The other day, on the television show, Shark Tank, a guy was talking to the Sharks about how he was going to compete with a well-known, well-funded competitor. Part of his argument was, “We’re better.”
Robert Herjavec, one of the Sharks, quickly cut him off, “Better Is Not a Differentiator.”
Well, that got my attention. In a world of commoditization, with endless providers and solutions for every problem known to man, you can’t live by a “better as differentiator” philosophy.
Why “Better” is Not a Differentiator
Ask anyone who’s smart and excels at their job if there are “less-talented”people out there making more money than they do.
You better believe the answer is “yes”. While their competitor might not be better at what they do, they probably are better at differentiating themselves.
- Differentiating themselves by standing out with a highly visible professional brand.
- Differentiating themselves by appealing to and attracting only those who need them the most, not just “everyone”.
Instead of saying, “I’m better”, ask the question “Better for whom?” and “Better at what?”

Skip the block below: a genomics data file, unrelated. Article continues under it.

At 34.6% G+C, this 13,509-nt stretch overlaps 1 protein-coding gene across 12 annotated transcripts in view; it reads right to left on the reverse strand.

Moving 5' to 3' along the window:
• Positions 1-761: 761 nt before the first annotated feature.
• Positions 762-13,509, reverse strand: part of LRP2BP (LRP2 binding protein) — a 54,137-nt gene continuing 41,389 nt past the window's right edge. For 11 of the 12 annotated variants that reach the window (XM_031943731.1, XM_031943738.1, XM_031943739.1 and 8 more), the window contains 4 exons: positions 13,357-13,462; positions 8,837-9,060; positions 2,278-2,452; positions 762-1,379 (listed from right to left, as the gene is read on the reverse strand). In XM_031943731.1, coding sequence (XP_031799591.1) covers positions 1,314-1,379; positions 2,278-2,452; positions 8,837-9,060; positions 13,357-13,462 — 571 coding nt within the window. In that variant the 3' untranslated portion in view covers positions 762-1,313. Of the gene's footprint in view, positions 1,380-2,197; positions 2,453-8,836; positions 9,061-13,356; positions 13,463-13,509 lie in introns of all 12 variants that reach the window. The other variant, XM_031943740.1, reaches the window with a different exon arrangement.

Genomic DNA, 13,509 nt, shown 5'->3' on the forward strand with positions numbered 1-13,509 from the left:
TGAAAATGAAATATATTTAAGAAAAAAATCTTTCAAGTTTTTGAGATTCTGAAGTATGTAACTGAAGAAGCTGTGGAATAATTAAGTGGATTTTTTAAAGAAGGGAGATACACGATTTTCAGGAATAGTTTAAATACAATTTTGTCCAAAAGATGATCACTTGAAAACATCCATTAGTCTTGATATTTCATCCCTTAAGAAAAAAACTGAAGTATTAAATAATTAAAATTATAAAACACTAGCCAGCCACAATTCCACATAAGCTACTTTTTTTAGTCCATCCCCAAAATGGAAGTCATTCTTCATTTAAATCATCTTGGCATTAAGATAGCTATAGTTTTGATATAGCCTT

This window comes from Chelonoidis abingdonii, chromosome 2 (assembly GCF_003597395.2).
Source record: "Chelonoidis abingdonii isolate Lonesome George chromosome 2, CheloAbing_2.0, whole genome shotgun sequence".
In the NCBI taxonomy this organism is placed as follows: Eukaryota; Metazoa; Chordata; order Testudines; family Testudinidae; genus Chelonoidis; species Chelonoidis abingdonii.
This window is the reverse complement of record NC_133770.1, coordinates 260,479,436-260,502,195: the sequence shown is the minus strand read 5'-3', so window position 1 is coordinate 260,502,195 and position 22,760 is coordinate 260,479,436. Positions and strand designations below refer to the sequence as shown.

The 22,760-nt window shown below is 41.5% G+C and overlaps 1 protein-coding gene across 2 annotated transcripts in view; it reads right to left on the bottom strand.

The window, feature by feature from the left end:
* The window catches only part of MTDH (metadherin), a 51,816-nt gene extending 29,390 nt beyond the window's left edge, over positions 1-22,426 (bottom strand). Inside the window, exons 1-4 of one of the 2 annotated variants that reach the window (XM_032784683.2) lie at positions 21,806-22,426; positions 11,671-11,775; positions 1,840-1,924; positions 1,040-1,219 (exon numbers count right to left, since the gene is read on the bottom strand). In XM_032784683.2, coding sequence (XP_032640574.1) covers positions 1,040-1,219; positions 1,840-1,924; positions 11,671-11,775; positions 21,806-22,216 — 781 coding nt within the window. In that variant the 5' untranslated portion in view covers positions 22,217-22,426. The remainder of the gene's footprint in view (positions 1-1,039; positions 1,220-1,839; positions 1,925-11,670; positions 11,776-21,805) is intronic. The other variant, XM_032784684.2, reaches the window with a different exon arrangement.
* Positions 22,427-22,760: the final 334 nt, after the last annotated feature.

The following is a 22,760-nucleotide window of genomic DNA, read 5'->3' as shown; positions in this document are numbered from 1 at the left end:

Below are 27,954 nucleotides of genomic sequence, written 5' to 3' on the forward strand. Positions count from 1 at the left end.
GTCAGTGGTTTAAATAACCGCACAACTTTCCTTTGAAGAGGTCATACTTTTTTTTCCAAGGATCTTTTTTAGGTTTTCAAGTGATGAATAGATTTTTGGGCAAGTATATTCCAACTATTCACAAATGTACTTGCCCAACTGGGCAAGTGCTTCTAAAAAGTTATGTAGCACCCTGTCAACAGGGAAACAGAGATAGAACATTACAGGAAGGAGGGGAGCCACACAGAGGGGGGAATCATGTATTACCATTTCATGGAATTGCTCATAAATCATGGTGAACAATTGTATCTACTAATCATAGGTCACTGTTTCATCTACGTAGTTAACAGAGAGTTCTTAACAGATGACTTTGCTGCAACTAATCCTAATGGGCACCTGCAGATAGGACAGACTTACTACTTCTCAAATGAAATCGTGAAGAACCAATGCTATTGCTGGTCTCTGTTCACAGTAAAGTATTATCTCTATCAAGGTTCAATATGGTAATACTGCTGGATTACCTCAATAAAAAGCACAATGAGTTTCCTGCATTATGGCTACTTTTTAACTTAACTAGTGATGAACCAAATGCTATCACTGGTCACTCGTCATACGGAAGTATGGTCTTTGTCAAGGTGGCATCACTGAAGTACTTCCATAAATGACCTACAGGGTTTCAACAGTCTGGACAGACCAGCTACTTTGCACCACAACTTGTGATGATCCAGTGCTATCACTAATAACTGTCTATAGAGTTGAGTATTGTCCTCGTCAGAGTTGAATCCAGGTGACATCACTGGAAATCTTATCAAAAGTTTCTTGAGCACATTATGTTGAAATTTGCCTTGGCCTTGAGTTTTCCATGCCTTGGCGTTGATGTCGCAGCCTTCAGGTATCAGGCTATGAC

Let’s say you’re “objectively” better at customer service or closing deals, or winning cases, or getting people back more money from the IRS, or creating business value for your customers and clients.
If that is indeed the case, then the question remains, “Are you differentiating yourself from everyone to get noticed in the first place in a commoditized, saturated marketplace?”
Even past clients who are referring you might say, “She’s the best”. But that’s usually not enough. The common response is, “How?” and “Why”?
Followed by, “She knew my market so well, she uncovered opportunities even my own staff didn’t think of.” “She presented with such confidence, I was able to relax and close the deal.” (That’s differentiation).
You might be “better” at what you do.
But in order to get noticed and win deals, you need to differentiate yourself by focusing on answering, “Better for Whom?” and “Better at What?”
And then making those answers an integral part of how you project your professional brand.
Celina Guerrero is founder of Los Angeles-based coaching and training company, Social to Sales. We help you transform your expertise into revenue through professional branding, social selling and online influence.
Interested in learning more? Contact Celina at 310-994-8099, email her at firstname.lastname@example.org, or sign up for our weekly e-news and blog updates by clicking HERE.